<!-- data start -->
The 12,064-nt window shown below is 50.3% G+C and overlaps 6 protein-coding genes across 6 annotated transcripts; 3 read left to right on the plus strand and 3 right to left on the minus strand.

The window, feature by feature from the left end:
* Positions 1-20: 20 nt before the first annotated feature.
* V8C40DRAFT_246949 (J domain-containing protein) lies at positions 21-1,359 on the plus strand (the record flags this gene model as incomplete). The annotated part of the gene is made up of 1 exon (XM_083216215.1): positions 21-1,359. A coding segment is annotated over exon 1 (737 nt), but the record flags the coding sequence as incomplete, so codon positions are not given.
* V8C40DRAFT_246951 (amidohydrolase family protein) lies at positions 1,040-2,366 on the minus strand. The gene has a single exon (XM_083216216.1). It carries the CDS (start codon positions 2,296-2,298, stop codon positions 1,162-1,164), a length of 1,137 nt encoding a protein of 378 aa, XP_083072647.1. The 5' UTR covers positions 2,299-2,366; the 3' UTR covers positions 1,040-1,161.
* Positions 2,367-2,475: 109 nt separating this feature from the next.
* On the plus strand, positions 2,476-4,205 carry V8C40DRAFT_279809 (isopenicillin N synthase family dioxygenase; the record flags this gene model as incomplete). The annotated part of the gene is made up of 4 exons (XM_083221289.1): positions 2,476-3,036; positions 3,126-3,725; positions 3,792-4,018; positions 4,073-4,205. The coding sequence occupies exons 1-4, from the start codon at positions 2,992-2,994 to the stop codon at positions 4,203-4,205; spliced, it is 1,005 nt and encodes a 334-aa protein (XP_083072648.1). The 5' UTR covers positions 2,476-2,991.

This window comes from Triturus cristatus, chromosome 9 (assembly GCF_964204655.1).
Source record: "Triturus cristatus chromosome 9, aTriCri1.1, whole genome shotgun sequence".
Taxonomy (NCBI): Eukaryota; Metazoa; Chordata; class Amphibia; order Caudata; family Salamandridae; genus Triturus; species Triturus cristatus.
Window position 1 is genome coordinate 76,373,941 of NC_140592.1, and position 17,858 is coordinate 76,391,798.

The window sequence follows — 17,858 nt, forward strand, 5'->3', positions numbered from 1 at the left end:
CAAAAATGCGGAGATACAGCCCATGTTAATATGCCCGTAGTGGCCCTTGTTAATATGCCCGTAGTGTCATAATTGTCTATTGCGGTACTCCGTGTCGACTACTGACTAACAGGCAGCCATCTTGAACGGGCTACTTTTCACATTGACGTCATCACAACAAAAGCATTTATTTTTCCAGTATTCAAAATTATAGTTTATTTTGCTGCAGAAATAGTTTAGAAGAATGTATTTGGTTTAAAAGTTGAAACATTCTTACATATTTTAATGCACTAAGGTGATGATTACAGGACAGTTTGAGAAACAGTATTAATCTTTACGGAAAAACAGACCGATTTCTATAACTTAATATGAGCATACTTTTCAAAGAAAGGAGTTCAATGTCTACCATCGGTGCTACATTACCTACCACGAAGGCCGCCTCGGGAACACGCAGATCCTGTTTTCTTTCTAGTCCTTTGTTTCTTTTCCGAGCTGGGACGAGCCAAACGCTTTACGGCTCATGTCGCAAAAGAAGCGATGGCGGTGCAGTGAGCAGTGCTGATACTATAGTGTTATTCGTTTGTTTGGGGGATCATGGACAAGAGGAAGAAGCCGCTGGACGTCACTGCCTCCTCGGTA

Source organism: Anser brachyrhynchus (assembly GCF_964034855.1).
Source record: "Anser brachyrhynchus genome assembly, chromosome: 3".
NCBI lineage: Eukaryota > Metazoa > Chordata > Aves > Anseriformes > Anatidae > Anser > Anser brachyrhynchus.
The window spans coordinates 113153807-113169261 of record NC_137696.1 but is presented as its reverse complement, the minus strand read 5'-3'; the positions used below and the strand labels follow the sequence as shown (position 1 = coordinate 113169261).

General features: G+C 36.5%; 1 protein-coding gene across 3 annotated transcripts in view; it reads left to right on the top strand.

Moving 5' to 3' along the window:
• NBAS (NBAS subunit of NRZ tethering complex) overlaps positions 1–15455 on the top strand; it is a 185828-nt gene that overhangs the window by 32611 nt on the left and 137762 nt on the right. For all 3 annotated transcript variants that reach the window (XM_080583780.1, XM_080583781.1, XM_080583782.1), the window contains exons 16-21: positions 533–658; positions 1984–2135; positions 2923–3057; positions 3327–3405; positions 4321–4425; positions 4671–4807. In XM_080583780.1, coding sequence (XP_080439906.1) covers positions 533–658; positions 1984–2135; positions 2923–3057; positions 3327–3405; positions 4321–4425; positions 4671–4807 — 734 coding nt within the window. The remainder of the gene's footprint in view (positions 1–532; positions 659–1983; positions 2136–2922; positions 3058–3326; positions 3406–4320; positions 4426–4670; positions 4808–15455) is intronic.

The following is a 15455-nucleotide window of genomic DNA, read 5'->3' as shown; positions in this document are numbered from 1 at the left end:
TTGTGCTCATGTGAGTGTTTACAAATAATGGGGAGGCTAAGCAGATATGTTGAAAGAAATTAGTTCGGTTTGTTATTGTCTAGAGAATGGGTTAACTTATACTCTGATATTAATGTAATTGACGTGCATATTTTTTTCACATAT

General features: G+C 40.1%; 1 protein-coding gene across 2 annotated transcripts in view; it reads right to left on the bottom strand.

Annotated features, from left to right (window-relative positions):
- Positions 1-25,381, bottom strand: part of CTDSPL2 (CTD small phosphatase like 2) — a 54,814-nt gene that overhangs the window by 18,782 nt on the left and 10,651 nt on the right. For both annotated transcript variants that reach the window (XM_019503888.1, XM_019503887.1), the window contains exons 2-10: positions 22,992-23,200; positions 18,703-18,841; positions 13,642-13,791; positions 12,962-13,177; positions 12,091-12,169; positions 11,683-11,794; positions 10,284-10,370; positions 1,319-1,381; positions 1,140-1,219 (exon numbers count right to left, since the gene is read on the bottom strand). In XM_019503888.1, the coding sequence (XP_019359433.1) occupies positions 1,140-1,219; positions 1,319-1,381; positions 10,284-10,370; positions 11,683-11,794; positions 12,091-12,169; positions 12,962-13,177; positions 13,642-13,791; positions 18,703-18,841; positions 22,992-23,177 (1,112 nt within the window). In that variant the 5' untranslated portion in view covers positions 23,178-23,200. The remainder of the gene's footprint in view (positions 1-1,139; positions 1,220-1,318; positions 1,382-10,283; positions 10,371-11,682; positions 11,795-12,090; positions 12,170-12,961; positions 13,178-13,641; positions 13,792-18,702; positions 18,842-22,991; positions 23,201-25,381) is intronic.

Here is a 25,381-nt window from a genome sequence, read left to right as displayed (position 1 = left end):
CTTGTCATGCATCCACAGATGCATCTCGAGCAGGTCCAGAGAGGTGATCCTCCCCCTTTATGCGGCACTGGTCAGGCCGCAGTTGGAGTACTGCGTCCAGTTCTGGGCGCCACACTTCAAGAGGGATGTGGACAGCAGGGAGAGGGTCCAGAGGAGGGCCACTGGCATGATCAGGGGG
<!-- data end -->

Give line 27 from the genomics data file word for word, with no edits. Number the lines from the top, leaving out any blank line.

CTTGTCATGCATCCACAGATGCATCTCGAGCAGGTCCAGAGAGGTGATCCTCCCCCTTTATGCGGCACTGGTCAGGCCGCAGTTGGAGTACTGCGTCCAGTTCTGGGCGCCACACTTCAAGAGGGATGTGGACAGCAGGGAGAGGGTCCAGAGGAGGGCCACTGGCATGATCAGGGGG